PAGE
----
Monday, December 17, 2007
Five members of a family in Pakistan are among eight people who may be the country's first human cases of bird flu, the World Health Organization said. At least one brother died.
Pakistan's national laboratory found the lethal H5N1 avian flu strain caused the infections in three brothers and two cousins from the same family, according to information from a Dec. 15 WHO statement and Gregory Hartl, a WHO spokesman in Geneva. Another brother from the U.S., who attended a funeral for one of the victims, and his son tested negative for the virus at a hospital in Nassau County, New York, Hartl said.
Medical teams have been sent to Pakistan to assist local authorities in investigating the cases, in which two people had only mild symptoms, Hartl said. Doctors are monitoring for signs avian flu may be adapting to humans by killing fewer people, fostering its spread.
Daily Kos goes on to note the importance of keeping informed. They state,
So what do we take away from all of this? H5N1 is endemic in bird populations and will not simply go away. New outbreaks in new countries are likely part of the 'new normal', and we should expect a steady diet of news like this, particularly this time of year. In addition, the idea that "this will never be seen in North America" needs to be seriously rethought by anyone still holding on to that concept. We had a near miss last week, and modern travel conditions make the possibility of a human case in NYC more than just science fiction. . . .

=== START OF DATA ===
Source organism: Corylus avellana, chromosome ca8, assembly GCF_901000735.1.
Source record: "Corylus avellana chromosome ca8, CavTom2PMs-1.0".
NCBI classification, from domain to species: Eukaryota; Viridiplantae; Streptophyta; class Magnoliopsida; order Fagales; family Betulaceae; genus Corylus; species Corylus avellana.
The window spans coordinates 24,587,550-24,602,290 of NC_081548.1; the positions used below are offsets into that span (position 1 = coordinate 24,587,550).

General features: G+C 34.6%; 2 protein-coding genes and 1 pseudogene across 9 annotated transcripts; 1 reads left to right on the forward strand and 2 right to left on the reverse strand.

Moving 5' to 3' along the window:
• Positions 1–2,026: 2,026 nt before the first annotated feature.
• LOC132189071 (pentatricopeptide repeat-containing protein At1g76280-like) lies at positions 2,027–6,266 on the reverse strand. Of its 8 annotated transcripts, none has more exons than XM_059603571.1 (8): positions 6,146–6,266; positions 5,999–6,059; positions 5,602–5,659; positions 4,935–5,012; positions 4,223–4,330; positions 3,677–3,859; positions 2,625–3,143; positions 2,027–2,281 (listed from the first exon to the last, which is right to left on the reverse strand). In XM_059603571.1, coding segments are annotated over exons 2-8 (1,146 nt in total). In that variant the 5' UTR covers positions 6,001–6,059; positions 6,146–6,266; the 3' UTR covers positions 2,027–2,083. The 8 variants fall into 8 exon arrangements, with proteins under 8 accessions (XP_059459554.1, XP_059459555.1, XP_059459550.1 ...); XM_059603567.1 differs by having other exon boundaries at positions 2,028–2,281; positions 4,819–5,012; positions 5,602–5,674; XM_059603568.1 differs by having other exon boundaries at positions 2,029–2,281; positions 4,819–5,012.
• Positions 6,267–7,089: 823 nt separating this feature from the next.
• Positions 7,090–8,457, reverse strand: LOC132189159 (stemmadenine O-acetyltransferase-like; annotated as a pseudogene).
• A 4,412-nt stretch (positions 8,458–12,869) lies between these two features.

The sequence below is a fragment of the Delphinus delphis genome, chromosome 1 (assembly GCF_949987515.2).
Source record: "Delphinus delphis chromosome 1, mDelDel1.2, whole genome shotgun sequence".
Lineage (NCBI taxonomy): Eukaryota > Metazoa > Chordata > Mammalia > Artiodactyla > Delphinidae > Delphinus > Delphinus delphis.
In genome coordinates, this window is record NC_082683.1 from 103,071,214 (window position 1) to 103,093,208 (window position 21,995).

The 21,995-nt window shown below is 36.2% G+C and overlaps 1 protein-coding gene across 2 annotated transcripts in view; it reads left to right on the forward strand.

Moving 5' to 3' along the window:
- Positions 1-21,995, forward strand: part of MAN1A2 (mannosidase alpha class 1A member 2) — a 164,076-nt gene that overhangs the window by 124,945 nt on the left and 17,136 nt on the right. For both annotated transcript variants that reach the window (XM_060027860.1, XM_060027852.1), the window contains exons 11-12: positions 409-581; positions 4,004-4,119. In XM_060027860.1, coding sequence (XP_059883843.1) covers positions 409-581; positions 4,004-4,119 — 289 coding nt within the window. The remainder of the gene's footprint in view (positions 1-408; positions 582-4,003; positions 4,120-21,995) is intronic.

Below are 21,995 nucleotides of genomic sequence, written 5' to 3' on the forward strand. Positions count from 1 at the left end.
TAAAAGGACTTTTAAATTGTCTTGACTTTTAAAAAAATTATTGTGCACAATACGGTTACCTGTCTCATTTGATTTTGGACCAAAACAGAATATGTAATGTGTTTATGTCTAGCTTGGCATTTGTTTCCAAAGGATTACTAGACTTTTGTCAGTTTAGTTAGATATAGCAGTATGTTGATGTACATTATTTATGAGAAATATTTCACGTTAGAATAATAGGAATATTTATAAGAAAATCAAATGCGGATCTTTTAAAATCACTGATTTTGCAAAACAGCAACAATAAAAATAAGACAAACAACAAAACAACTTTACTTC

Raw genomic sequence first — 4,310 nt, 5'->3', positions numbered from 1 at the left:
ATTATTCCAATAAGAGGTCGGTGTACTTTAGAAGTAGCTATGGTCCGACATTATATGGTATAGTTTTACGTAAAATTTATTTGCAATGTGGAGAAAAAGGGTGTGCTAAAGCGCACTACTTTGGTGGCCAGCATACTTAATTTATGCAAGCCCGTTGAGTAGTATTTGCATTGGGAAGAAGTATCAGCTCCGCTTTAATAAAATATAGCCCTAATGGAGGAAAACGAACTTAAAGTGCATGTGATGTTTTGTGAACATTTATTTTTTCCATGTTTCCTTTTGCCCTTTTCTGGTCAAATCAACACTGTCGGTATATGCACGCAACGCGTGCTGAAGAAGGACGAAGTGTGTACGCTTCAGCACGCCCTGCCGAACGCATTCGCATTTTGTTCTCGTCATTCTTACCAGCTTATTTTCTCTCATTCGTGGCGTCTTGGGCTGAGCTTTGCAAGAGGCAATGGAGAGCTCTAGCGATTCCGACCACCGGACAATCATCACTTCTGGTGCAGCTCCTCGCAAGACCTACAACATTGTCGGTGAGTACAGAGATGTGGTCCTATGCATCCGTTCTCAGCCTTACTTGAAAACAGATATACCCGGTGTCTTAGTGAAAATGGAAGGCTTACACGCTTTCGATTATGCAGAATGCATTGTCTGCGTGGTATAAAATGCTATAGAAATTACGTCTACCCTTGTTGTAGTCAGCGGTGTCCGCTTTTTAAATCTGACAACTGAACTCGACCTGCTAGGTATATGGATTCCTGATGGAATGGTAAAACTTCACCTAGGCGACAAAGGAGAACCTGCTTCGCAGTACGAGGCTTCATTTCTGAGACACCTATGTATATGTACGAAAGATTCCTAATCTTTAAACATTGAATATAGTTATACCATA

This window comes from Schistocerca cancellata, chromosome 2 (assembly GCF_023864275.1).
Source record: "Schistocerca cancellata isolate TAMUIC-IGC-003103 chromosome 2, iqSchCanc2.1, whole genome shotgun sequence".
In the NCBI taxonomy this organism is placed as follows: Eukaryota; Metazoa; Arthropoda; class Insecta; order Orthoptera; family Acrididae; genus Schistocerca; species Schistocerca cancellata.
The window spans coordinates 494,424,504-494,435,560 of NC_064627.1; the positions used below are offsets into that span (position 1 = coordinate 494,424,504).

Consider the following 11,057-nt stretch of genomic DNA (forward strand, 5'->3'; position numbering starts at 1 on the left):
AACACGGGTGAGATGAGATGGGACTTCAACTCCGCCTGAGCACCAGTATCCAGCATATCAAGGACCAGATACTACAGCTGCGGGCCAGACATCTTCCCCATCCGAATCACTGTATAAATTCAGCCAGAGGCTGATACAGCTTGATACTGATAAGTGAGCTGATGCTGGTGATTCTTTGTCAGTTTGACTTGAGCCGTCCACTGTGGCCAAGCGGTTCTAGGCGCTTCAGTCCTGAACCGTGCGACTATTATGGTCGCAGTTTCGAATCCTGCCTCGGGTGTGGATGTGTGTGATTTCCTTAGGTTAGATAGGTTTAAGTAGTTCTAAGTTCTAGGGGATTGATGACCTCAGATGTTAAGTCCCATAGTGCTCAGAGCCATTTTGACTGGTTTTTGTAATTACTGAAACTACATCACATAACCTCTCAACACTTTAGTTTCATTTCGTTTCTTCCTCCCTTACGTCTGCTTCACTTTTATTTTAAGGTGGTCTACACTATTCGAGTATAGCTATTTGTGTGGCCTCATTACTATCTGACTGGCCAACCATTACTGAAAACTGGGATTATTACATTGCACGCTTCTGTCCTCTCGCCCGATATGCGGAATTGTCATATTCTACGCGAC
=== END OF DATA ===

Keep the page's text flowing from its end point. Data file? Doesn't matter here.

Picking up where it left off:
Preparations to mitigate a pandemic need to be carried out beforehand, and are currently being done in many places throughout the United States and the world (for example, by groups as diverse as the American Red Cross, law enforcement, State Departments of Health, and many others). The ubiquity of the preparations, which may include your local school system, tells you something about the threat.
The next pandemic may not be H5N1, but H5N1 remains a candidate virus, and the planning to handle an event such as a pandemic will help with whatever comes (there's nothing wrong with an all-hazards approach to disaster preparation, as long as the all-hazards approach includes things as extensive as pandemics). Do yourself a favor and review your own family plans for natural disasters such as hurricanes, tornadoes and ice storms. Stock up on two weeks of food and water, and plan for power outages, if relevant to your community (it's very relevant in New England). You can rotate your stock and keep it fresh. It's time well spent and the effort will not go to waste.